For the first time in my life yesterday, a non mahram, non muslim male asked if he was allowed to extend his hand to me for a handshake. I was at a job interview and when I walked in the room and saw I was being interviewed by two females and one dude, my heart sank and I began panicking. When I thanked him and told him that was the first time someone had ever asked me that, he told me others need to become more culturally aware. As the interview progressed I gathered this guy had the ability to flick from street to formal in the flash of a second, much like myself. I also realised half way through the interview that this job wasn’t for me but didnt know how to tell them so I started answering my questions poorly in order to completely throw them off. At one point I actually answered a yes no question with ‘hell no’.
This topic legit infruriates me for so many reasons. In the language of my ancestors, there are two words to describe light and dark skin, which roughly translate to ‘clean’ and ‘dirty’. SubhanAllah. Whilst in many of these instances of desiring fair complexions, no outward racism is shown to other groups of peoples, the internal racism highlights a much deeper and darker issue at hand.
The idea that light = good and dark = bad can be traced to imperialism and before. If I wanted to I am sure I can find medieval scriptures but allow that. My favourite thing to do is bash imperialism and colonialism so lets focus on the western/white-anglo saxon superiority/saviour complex that has gone as far as to undermine and encapture entire nations and groups, and, ima just throw this out there, forcibly make prophet isa AS out to be a white guy.
Whether it be explicitly or subconciously, this whole world runs on the philosophy of darkness being associated with inferiority. Whilst Islam eradicates such notions (Alhamdulillah) the work of western imperialists and colonials have been drilled into the mechanisms of many communities. The sad part is that they dont even realise it.
Whenever an individual desires a person or themselves to be fair, they are succumbing to the desire to resemble their oppressors. You desire fairness because they told you fairness is what a civilised, good human being ought to possess.
If youre interested in the constructions of western idealism and eastern ‘exoticism’ (-_-), please check out ‘Orientalism’ by Palestinian Historian Edward Said who knocks this debate out of the ball park, Ma sha Allah.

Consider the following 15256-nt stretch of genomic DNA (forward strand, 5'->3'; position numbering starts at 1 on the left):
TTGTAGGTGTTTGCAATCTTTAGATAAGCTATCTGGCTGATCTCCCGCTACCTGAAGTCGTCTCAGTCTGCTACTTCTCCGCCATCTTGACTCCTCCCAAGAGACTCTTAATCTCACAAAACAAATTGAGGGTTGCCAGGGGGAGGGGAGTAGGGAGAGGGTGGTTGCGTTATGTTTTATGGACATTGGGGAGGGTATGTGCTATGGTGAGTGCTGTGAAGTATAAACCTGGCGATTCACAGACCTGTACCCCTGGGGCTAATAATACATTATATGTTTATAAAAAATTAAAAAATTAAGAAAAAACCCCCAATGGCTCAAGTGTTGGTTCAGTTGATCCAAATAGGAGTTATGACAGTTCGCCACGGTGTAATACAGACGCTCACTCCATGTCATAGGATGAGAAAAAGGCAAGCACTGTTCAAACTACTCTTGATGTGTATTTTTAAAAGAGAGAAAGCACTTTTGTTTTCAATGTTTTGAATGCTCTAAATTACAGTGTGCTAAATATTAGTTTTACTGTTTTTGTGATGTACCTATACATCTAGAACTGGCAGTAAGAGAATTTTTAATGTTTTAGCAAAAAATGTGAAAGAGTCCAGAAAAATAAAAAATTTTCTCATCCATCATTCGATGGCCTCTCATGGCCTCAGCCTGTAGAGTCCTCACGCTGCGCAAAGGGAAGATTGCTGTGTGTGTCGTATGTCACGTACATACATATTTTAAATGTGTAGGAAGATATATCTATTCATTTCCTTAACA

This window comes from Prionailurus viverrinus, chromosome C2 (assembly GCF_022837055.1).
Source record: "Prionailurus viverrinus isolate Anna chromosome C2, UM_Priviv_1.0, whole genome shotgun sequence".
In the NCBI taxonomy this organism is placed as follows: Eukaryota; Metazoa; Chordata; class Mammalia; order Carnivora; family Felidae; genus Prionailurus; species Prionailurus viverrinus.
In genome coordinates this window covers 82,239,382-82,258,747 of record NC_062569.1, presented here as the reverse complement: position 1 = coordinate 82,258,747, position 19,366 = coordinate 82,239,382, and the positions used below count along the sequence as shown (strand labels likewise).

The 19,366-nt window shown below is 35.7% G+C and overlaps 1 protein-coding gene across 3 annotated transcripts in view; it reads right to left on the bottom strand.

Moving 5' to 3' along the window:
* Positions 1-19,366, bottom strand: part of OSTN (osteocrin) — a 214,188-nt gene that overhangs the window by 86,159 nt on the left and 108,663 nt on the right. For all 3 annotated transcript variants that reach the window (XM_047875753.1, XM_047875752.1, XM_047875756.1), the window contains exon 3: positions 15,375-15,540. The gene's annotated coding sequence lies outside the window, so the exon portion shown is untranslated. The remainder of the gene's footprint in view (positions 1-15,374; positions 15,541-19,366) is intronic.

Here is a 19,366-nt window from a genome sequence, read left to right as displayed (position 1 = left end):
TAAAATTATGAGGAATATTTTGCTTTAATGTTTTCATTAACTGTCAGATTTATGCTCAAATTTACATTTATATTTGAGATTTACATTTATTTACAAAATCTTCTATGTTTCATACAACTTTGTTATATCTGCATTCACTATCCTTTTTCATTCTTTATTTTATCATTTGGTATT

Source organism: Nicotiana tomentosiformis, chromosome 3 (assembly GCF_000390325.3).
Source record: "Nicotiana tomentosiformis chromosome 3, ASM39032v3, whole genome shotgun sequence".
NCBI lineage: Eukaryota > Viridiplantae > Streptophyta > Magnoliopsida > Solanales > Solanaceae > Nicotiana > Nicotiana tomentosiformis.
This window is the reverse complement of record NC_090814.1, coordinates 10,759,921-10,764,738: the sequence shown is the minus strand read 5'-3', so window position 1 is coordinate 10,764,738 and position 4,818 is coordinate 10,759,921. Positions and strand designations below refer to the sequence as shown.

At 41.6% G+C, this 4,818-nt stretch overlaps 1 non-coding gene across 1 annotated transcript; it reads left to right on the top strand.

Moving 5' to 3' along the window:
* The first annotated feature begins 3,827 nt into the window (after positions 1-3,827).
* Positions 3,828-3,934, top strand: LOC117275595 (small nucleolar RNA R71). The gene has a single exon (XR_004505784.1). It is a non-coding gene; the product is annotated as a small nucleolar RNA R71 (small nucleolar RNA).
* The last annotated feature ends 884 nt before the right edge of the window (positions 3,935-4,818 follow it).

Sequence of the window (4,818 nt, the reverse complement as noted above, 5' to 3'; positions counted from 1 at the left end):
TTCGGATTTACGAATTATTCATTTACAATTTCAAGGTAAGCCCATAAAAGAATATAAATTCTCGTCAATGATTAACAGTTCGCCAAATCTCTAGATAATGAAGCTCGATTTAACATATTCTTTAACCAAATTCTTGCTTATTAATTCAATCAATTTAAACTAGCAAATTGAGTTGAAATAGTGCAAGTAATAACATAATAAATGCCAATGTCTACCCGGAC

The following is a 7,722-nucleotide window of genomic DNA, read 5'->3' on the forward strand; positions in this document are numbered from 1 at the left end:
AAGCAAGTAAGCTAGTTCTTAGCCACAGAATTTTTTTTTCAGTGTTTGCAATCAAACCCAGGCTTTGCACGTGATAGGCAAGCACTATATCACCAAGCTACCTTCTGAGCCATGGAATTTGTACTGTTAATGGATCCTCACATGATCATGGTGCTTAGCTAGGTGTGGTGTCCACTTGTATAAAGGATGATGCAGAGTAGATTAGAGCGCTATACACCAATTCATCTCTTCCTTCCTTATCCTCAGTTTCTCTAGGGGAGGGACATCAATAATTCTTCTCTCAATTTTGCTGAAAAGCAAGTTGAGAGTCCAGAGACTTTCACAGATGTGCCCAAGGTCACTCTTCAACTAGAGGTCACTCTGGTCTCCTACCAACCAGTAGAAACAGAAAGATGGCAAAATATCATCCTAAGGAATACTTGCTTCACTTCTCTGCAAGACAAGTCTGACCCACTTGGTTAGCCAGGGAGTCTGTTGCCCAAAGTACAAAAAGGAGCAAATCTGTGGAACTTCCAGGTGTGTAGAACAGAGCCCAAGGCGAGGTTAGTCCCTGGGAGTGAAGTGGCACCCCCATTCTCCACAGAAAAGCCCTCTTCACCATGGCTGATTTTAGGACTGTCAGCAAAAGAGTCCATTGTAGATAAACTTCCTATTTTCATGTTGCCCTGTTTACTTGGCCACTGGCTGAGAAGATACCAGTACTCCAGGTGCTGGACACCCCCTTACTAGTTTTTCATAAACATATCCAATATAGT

They say the definition of madness can be found in the actions of a person carrying out the same experiment over and over again, expecting different results each time.
The same can be said for people who carry out the same mistake repeatedly, expecting some miraculous outcome eachtime;
a happy ever after of some sort. These individuals we come across have within them a fearless helplessness. A unique brand of helplessness combined with determination.
How can you help them? These helpless? The answer, You cant.
You cant help someone who wont help themselves. You can comfort, advise, assist, plead and urge all you want but there comes a point where you need to step back. Soon enough your help becomes resented and your capability of witnessing these series’ of spiralling train wrecks extinguishes. Leaving you yourself another form of helpless.
My grandmother who was my late grandfathers first wife hadnt seen her husbands second and third wives in about ten years. Over the years, after my grandfathers passing in 95, some of my step grandmothers let the feelings they’d repressed for decades erupt and it resulted in my grandfathers children and grandchildren scattering across countries and really very sadly, breaking ties.
Today the three of my grandmothers, one that I have never met and one who ignores me everytime I walk past her in the streets, sat together, all at the same time, for the first time in decades. I wish I could have witnessed that moment but even though I wasnt present, I feel a great deal of happiness and peace.
Sure one probably doesnt know I exist and sure one acts like I dont, but these are three of the women my grandfather loved most and were he still to be alive I know he would have been ridiculously happy. The fact that they put sisterhood and my grandfathers happiness first, honouring their husbands even after his death, really overwhelms me. Alhamdulillah.
Can we all take a moment to register the fact my cousins fourteen year old son sent me a message saying ‘… this is how we would be as a team’, followed by a song file called ‘invincible by tinie tempah ft kelly rowland’. He also calls me Kaddi cake nowadays….
I. have. no. words.
I decided this year to ease off my visits to the masjid to pray teraweeh during Ramadan. As a woman it is more appropriate and blessed to pray at home. However, there was that part of me that longed to pray in congregation with the sisters, feeling literally at one with the ummah as we pray in sinchronisation. SubhanAllah, after resisting for a week, the weakness in me led me back to a masjid and again, I actually fell in love with the old night prayer; The towering of abaayas to the ground as we stand before Allah swt, the perfectly formed rows of humble servants, moving in unison, inhaling and exhaling the remembrace of their Lord. SubhanAllah. There is something about praying in a masjid, with your extended family, listening to the surrahs I pray I can someday memorise and recite so beautifully.
Just as I feared Id let myself taste too much of what Id hoped to avoid this year, and just as I left, Allah swt reminded me exactly why women ought to pray in the privacy and comfort of their homes. I emerged into a wave of brothers and prayed I could be anywhere but there, SubhanAllah.
Lesson learnt :(
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